<em>Reading Up to the MFA Program</em> by Gabrielle Girard

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Reading Up to the MFA Program by Gabrielle Girard

Posted on November 18, 2022

Looking back on the books I read in the months before moving to Greensboro, I see the UNCG application process and my whole winter, spring, and summer. Sometimes I was trying to plug gaps in my reading history. Mostly, I was drifting through my local public library letting my intuition guide me, the way I did when I was a kid. Before I knew whether I would be accepted to grad school, I read a lot, trying to claim my identity as a writer and a reader. Here are some of the books I finished in the liminal period before I enrolled at UNCG for my MFA in fiction, in no particular order.  

The Last Thing He Wanted by Joan Didion broke a reading hiatus for me. I chose it because I enjoyed Play It as It Lays. I had exited my nine-to-six writing about IRS tax forms, and in a slew of part-time jobs, started craving novels again. I appreciated the journalistic quality of this book, the emphasis on spin, truth obscured by perception, and the mother-daughter relationship in the background of it all. The facts layer together slowly to form a complete picture. I finished reading this book in a coffee shop that was giving away bouquets of red roses without explanation.

Around the same time, I was drawn to The Ash Family by Molly Dektar, a story of a cult that prioritizes environmental advocacy, set in North Carolina. The protagonist, Beryl, is lured away by a man at a bus station on her way to college. In addition to the compelling premise, the descriptive language held me the whole time. There is one image of a sheep’s eye that I can still see in my mind. I mostly sat outside in North Carolina in the spring to read this one, but I would have been fully immersed in Dektar’s depictions of nature anywhere.

Next, I read The Mothers by Brit Bennett. The story follows the life of a young woman grieving her mother’s suicide, catching the lives of the character’s around her: a high school romance that stays with her, a best friend, and the collective voice of the mothers of her childhood community’s church. This book, with its complex consideration of pregnancy, motherhood, interlocked lives, and love, moved me so much that I followed it up with The Vanishing Half. Bennett’s second novel traces the thread of two twin sisters who run away from their fictional Louisiana town in 1954, one choosing to pass as white, the other living her life as a black woman. The plot spans generations, held together by the connecting thread of the fractured family, playing out the nuanced implications of racism, violence, colorism, love, gender, and identity.

Tara Westover’s memoir, Educated, came to me during a time when I was meditating on religion and trauma. It recounts her experience growing up deprived of traditional education in a fundamentalist Mormon family in Idaho. I was touched by her compassion while grappling with themes of mental health and abuse. Westover’s formal education eventually culminated with a Harvard fellowship and a Ph.D. from the University of Cambridge, and her story inspires me endlessly.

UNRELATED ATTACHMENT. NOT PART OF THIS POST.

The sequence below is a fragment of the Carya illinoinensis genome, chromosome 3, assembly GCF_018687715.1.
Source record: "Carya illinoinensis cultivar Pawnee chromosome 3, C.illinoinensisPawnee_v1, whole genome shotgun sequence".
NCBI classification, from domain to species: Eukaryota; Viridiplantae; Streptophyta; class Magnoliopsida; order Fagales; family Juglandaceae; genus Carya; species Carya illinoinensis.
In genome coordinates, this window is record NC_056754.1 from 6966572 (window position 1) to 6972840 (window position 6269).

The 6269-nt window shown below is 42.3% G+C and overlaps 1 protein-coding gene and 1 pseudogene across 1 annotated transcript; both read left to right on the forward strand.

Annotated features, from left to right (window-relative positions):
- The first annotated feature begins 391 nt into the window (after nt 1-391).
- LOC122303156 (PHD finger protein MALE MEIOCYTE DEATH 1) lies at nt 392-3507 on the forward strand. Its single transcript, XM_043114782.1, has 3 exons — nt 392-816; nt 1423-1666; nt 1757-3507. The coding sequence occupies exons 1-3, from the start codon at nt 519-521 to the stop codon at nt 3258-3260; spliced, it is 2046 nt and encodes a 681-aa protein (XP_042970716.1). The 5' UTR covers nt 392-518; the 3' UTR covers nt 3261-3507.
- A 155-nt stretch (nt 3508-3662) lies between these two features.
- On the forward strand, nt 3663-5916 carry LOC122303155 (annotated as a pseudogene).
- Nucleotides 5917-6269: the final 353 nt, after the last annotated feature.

This was the year that I finally read Harlem Renaissance classic, Their Eyes Were Watching God, by Zora Neale Hurston. This is something I have always meant to read and found one day on my partner’s bookshelf. It follows protagonist Janie Crawford, from an arranged marriage through a full and varied life, bringing up themes of home, race, personal autonomy, oppression, and love in the American South. I found myself reading it with reverence.

I had the pleasure of reading A Moveable Feast by Ernest Hemingway on a summer road trip to Miami. On a detour to Key West, I visited the Hemingway Home and Museum and picked it up in the gift shop. It was a little surreal to read about so many authors, including Scott and Zelda Fitzgerald, James Joyce, and Gertrude Stein, from the perspective of someone who saw them at their worst (and drunkest) and humanized, cared for, and criticized them. This book also captures the feeling of Paris as a literary hub in the 1920s, when so many now-celebrated figures were still aspiring artists, and it was interesting to read it in a place where Hemingway once lived. 

Finally, I read The Goldfinch by Donna Tartt. The protagonist, Theo Decker is a young boy in New York City, caught by chance in the bombing of the Metropolitan Museum of Art. His mother does not survive. When Theo emerges from the rubble and flees into the city, a small painting by Dutch artist Carel Fabritius titled “The Goldfinch” goes with him. The novel follows him into adulthood, and by the end, I felt as though I either knew him or had lived his life. I was overwhelmed by the amount of knowledge, research, and specificity that was necessary for the creation of such a tangible world.  

When I look back at all of these books, I see myself holding on to themes of family, identity, trauma, and the complexities of what it means to be emotionally, physically, and psychologically free. Now, halfway through my first semester at UNCG, I feel like I am carrying these books with me, and am excited for what I read next.  


GABRIELLE GIRARD is a first-year fiction writer. She currently serves as a Consultant for the University Writing Center.